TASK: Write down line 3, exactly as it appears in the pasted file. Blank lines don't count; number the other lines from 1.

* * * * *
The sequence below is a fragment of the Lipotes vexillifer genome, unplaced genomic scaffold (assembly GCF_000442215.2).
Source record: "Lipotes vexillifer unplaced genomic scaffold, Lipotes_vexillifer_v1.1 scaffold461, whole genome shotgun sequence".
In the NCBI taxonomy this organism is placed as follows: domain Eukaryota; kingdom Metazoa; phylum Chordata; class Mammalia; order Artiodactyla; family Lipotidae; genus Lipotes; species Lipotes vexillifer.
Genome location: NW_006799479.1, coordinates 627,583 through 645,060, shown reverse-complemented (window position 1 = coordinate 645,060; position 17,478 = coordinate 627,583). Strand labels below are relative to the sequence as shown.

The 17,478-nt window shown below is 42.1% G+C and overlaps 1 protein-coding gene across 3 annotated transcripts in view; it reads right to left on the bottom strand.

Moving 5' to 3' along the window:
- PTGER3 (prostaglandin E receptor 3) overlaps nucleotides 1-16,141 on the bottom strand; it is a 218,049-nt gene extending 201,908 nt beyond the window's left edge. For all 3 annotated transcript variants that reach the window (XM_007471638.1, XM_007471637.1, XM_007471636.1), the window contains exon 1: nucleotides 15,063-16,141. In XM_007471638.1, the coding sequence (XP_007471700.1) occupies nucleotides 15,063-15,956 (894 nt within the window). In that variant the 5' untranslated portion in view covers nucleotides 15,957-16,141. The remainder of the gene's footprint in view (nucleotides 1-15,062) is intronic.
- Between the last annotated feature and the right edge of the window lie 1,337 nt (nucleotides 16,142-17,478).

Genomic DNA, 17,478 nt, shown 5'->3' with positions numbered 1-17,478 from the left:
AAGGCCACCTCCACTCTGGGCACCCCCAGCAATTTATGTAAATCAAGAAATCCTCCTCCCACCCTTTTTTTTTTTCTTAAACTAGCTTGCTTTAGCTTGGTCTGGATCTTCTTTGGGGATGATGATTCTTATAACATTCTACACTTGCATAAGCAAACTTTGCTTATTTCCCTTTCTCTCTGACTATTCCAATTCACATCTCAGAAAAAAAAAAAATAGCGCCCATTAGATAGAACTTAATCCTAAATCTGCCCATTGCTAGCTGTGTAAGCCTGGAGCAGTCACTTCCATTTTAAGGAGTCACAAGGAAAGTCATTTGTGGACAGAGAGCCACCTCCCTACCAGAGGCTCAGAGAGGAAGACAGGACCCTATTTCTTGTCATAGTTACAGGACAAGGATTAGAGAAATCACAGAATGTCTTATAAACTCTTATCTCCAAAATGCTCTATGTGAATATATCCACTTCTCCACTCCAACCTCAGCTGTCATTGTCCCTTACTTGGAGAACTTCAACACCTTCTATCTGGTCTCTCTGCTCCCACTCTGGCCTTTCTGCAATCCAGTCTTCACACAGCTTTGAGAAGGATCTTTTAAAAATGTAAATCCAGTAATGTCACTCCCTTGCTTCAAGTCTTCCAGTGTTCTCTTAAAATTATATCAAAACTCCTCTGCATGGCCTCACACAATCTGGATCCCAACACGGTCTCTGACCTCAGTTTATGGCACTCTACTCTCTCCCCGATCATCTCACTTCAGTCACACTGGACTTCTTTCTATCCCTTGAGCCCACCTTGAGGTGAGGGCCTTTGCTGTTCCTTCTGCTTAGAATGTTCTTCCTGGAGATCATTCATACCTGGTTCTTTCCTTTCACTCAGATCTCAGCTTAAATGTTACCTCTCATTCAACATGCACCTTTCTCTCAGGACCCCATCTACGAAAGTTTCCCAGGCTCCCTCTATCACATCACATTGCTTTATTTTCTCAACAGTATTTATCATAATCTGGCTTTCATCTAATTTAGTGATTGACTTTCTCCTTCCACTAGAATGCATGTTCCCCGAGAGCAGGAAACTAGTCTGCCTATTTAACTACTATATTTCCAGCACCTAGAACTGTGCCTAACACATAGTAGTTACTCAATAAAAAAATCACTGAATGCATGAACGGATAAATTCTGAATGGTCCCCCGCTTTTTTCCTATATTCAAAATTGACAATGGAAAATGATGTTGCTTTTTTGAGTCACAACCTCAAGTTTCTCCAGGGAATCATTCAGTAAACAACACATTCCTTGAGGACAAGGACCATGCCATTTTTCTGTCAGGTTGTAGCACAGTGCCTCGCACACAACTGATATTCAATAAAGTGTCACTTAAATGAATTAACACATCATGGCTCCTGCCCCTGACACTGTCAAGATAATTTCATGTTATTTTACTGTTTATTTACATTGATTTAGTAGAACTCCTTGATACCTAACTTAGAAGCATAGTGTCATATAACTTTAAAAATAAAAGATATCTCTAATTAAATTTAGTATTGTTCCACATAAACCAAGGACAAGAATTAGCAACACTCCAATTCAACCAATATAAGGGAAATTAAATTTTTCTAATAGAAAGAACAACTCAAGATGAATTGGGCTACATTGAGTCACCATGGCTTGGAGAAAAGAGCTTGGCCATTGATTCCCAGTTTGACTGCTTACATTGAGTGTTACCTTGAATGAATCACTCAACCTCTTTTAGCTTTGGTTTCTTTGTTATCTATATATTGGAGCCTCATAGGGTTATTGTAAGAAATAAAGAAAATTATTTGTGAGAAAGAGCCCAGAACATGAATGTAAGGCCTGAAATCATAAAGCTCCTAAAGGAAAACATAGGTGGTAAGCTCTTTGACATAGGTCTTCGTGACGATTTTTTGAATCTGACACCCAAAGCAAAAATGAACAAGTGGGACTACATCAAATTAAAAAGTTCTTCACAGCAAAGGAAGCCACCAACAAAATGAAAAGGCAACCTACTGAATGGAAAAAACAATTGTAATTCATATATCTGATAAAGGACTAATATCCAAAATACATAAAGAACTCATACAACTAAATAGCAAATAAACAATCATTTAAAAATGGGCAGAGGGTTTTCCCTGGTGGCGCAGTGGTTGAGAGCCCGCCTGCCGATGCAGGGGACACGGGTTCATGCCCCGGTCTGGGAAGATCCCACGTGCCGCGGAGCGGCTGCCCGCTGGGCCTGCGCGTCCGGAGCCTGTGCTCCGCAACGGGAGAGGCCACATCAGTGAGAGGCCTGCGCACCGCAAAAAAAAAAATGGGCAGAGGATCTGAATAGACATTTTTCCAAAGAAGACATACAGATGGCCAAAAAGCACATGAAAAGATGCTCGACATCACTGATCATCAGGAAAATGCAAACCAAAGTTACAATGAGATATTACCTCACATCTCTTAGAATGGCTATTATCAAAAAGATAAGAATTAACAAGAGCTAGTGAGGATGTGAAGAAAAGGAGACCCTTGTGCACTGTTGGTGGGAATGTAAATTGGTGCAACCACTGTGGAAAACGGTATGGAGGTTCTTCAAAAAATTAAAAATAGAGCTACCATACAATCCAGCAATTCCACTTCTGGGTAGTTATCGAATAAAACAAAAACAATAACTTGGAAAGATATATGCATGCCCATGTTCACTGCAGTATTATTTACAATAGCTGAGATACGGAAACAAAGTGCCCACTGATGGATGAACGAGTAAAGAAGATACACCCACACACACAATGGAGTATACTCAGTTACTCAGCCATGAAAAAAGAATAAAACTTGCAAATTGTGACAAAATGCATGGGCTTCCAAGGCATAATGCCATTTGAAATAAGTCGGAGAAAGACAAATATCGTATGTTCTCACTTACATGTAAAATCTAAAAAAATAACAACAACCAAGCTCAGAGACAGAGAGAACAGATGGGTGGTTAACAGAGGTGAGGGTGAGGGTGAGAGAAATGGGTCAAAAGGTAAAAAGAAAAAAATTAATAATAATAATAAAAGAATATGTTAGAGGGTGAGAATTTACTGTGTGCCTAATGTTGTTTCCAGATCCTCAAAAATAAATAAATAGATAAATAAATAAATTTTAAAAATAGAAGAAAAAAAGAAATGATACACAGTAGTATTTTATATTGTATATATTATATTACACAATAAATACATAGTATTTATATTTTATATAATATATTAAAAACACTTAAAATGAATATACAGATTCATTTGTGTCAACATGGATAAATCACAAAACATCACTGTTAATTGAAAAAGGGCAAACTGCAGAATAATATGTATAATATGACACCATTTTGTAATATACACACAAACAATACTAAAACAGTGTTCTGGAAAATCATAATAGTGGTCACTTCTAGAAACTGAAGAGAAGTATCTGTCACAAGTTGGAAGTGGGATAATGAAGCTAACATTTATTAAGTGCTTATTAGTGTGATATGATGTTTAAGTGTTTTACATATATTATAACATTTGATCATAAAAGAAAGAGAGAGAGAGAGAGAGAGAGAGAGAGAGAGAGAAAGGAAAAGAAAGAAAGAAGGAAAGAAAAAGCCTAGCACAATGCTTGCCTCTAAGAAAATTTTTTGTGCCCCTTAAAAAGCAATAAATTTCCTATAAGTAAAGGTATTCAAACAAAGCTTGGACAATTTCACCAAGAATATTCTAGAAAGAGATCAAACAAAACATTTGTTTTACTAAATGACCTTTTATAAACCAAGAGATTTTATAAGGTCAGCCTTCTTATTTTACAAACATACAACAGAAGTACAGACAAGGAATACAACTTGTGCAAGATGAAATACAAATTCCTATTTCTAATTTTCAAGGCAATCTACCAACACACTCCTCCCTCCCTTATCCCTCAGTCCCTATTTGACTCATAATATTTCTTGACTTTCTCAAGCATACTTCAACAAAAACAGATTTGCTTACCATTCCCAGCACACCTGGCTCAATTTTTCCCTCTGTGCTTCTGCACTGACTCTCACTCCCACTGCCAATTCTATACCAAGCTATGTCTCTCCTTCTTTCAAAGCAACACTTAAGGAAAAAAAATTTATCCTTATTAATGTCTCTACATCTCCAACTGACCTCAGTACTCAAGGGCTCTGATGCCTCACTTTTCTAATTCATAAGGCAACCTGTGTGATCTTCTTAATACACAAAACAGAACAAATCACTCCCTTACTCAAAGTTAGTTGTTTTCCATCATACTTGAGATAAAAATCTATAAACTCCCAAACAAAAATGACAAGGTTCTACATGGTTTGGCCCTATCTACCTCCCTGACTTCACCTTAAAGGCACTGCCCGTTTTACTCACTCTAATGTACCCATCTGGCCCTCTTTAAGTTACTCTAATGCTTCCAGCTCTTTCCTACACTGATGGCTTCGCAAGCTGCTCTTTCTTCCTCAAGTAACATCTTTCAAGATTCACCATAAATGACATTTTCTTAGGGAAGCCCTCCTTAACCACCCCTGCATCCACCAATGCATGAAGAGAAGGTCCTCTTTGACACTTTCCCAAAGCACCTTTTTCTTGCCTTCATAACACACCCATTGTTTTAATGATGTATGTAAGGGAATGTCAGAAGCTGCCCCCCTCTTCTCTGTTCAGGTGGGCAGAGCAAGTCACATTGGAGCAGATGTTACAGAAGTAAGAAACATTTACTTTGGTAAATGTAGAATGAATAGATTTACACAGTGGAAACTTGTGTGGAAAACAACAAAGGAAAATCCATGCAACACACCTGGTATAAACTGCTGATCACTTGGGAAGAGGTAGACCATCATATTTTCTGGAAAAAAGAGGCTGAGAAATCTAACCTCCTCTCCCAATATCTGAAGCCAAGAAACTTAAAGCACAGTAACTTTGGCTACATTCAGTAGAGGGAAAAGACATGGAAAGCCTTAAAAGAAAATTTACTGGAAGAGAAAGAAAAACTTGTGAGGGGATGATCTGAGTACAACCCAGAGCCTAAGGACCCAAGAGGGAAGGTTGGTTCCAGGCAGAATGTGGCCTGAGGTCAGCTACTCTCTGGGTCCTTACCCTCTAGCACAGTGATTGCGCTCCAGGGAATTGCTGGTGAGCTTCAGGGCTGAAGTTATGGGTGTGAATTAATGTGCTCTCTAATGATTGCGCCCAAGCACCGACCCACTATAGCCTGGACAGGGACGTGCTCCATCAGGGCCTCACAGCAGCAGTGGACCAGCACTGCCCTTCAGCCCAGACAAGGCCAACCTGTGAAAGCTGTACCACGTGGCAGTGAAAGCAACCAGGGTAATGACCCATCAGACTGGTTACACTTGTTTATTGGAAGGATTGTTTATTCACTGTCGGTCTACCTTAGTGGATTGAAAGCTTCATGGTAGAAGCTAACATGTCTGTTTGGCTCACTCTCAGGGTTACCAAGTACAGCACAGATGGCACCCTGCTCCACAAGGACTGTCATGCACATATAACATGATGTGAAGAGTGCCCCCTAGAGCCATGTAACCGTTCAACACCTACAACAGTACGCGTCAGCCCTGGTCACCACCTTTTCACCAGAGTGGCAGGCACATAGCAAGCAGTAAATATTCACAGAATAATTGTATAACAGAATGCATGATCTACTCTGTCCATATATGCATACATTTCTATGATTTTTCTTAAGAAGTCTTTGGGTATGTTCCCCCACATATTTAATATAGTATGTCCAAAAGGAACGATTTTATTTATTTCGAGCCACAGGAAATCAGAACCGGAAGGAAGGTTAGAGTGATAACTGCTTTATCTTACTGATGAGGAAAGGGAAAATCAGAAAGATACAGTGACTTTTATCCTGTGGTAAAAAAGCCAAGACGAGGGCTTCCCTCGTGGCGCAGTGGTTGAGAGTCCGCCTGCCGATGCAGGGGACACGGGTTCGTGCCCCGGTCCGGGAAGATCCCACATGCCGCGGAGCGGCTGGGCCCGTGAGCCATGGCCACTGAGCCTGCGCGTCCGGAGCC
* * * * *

In the NCBI taxonomy this organism is placed as follows: domain Eukaryota; kingdom Metazoa; phylum Chordata; class Mammalia; order Artiodactyla; family Lipotidae; genus Lipotes; species Lipotes vexillifer.